Why Gay People Live In Fear In Russia

Gay tourists could face jail following new anti-gay law in Russia!


Russia takes another step backwards after Vladimir Putin signs into law a new bill punishing people for anything deemed pro-gay.

In a total ‘screw you’ to progress, Vladimir Putin has signed an unspecific bill into law, punishing people for “homosexual propaganda” which could include holding hands in public, or a fondness of rainbows.

The law could see tourists being jailed for up to two weeks for anything that is deemed to be pro-gay. LGBT organisations have expressed concerns for members of the LGBT community who will be taking part as fans or athletes at the Winter Olympics in Sochi next February.

Russian-speaking RUSA LGBT, an association for members of the gay community have called for a boycott of the Sochi Olympics in light of the anti-gay laws, citing fears that the athletes and spectators will not be safe.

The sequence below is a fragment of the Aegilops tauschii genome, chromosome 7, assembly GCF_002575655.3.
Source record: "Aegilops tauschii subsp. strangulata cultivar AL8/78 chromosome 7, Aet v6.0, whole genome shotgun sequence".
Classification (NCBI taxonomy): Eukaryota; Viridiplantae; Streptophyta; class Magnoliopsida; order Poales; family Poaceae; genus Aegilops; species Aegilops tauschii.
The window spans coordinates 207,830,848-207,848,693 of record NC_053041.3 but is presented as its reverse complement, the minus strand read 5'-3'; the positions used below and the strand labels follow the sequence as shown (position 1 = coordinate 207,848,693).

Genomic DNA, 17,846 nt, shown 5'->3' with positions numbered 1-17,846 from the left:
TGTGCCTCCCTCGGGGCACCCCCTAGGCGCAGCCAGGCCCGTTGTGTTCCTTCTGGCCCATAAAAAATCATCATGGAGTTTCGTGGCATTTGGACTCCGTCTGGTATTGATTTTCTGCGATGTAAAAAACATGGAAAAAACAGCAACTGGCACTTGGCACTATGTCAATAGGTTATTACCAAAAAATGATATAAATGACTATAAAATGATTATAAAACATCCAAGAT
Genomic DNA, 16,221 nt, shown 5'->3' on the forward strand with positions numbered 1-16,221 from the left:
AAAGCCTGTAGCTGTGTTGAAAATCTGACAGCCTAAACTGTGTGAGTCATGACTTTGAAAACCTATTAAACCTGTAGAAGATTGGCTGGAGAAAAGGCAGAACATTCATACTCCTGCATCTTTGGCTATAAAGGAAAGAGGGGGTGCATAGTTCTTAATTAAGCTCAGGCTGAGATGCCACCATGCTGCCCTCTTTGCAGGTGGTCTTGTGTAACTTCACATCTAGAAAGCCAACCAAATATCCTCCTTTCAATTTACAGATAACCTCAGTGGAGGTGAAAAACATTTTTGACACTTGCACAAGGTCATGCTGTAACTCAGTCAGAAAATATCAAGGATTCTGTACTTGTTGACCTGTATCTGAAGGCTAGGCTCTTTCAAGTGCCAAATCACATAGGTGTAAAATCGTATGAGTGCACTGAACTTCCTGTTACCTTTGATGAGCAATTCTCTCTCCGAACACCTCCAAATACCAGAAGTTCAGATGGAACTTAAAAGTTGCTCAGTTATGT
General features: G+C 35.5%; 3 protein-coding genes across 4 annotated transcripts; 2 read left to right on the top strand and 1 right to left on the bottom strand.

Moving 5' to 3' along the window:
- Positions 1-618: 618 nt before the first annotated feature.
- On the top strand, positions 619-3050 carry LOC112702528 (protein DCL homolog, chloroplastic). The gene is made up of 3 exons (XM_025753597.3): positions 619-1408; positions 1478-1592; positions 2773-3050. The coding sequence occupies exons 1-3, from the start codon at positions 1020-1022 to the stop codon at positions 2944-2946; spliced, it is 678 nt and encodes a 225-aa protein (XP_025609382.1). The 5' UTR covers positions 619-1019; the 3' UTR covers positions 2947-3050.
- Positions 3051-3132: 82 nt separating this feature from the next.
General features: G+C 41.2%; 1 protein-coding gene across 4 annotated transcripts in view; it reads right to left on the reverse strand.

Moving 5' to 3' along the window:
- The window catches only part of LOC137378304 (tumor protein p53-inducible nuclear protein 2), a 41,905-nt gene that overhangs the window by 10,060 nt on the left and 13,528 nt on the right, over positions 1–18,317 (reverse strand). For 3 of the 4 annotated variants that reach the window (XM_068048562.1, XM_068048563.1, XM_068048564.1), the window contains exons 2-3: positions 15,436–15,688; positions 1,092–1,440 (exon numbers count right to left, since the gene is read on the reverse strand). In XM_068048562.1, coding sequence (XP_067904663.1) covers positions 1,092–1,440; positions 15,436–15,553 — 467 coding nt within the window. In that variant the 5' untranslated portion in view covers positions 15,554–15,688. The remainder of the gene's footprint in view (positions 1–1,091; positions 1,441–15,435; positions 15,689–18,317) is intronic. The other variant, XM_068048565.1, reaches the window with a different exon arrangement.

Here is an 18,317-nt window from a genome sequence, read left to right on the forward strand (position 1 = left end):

Other activists have demanded that cities like Paris, LA and Quebec remove their twinning with Russian cities in protest of the law. Lesbian, gay and bisexual charity Stonewall will continue working with the foreign office and activists to promote equality.

In an interview with Russian news agency RUSA LGBT co-president Nina Long stated, “LGBT people in Russia are scared, they live in fear, and we want people to be aware of the issue. If they feel strongly about human rights they should boycott the Olympics in Sochi.

We really want the LGBT community to know it’s unsafe to travel there.”

The Duma passed the bill in June with 436 votes to 0 (only one representative abstained) before being signed into legality by President Putin and moving Russia even further backwards in terms of equal rights.

The anti-gay law carries steep fines for promoting homosexuality and as well as being arrested, jailed for up to 15 days and deported you can also be fined over £2,000.

“It is now literally illegal in Russia to say that you are gay. It is illegal to kiss your partner in public – say, after you win a gold medal. It is illegal for a gay athlete to wear the rainbow flag. Or even to acknowledge during an interview that they are gay – or for the foreign press to acknowledge it – unless they mention that gay sexual orientation in a negative way.”

So, if you’re travelling to Russia leave the rainbow socks at home, try not to look too gay and definitely don’t make the mistake of holding hands with your partner if they have the same bits as you.

Tags from the story
gay, marriage, politics, protest, Russia


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